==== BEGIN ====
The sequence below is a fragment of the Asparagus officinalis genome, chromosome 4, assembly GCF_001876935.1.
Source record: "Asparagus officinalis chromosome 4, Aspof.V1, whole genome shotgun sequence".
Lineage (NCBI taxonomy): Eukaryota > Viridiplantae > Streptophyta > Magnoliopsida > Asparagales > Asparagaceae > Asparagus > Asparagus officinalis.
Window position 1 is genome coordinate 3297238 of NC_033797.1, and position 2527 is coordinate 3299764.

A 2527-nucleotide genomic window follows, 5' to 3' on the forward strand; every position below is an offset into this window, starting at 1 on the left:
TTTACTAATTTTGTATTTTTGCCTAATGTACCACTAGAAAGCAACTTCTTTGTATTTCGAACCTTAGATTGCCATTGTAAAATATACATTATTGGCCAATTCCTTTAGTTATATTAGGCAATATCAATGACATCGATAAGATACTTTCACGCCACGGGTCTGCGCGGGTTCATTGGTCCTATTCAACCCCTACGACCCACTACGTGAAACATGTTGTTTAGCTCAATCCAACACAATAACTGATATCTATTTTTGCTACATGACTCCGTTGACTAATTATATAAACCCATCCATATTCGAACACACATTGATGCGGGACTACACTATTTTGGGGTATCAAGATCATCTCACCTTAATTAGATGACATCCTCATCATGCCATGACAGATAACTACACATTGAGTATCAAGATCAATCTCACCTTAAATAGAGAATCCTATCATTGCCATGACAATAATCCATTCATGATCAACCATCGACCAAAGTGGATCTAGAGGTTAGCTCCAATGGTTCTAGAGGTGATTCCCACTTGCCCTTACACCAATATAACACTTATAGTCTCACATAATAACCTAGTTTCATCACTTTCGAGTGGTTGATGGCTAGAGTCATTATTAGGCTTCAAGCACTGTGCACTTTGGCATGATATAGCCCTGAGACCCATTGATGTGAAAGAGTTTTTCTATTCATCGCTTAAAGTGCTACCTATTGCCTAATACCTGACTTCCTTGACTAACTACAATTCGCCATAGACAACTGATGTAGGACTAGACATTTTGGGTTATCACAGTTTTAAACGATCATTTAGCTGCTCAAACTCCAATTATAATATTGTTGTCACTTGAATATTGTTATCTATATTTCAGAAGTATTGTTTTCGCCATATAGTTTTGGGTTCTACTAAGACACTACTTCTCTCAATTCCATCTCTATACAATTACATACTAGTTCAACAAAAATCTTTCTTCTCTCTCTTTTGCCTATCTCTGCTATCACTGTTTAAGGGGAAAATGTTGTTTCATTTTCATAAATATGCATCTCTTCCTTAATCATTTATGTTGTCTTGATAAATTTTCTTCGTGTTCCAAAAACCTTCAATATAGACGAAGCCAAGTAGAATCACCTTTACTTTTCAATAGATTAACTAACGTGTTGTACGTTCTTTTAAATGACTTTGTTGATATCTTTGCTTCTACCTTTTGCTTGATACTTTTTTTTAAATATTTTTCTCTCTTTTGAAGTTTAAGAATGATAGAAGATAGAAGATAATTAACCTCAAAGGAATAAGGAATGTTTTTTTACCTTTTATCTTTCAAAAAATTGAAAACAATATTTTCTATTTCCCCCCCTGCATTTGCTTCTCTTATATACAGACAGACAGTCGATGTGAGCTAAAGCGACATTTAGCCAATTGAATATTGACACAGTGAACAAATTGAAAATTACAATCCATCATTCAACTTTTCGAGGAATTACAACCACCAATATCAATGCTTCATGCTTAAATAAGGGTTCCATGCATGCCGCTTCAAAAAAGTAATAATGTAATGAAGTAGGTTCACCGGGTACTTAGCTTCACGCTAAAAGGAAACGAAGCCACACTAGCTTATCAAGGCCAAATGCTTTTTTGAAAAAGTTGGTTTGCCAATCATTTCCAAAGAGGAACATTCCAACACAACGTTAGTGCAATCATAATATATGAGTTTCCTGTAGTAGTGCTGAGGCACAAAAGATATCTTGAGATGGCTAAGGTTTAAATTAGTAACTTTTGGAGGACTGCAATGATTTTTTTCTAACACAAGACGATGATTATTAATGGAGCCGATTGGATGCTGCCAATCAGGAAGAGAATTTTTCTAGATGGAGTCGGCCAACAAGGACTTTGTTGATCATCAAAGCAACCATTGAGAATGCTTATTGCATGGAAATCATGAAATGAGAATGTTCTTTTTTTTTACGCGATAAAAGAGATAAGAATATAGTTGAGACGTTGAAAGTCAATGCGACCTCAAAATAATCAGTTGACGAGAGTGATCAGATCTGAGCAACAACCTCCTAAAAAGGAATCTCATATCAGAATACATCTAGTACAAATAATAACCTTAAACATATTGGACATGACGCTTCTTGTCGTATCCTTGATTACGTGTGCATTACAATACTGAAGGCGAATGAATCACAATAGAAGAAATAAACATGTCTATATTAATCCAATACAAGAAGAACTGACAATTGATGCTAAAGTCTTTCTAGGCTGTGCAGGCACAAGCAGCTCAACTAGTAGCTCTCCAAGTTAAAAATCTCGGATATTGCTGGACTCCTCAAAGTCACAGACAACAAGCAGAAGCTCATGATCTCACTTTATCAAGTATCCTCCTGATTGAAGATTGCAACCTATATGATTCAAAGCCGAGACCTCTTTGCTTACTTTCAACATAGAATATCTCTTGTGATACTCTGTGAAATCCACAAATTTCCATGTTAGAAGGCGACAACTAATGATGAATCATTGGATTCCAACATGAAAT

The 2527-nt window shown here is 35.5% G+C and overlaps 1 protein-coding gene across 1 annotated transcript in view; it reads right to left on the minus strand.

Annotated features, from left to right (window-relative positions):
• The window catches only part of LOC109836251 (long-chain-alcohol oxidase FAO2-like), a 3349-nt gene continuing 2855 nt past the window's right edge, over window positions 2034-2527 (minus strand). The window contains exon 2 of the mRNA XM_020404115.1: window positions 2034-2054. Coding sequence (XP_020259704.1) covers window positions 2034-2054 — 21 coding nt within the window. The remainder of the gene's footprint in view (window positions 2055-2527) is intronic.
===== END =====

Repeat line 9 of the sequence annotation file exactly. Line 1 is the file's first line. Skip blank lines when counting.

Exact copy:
• The window catches only part of LOC109836251 (long-chain-alcohol oxidase FAO2-like), a 3349-nt gene continuing 2855 nt past the window's right edge, over window positions 2034-2527 (minus strand). The window contains exon 2 of the mRNA XM_020404115.1: window positions 2034-2054. Coding sequence (XP_020259704.1) covers window positions 2034-2054 — 21 coding nt within the window. The remainder of the gene's footprint in view (window positions 2055-2527) is intronic.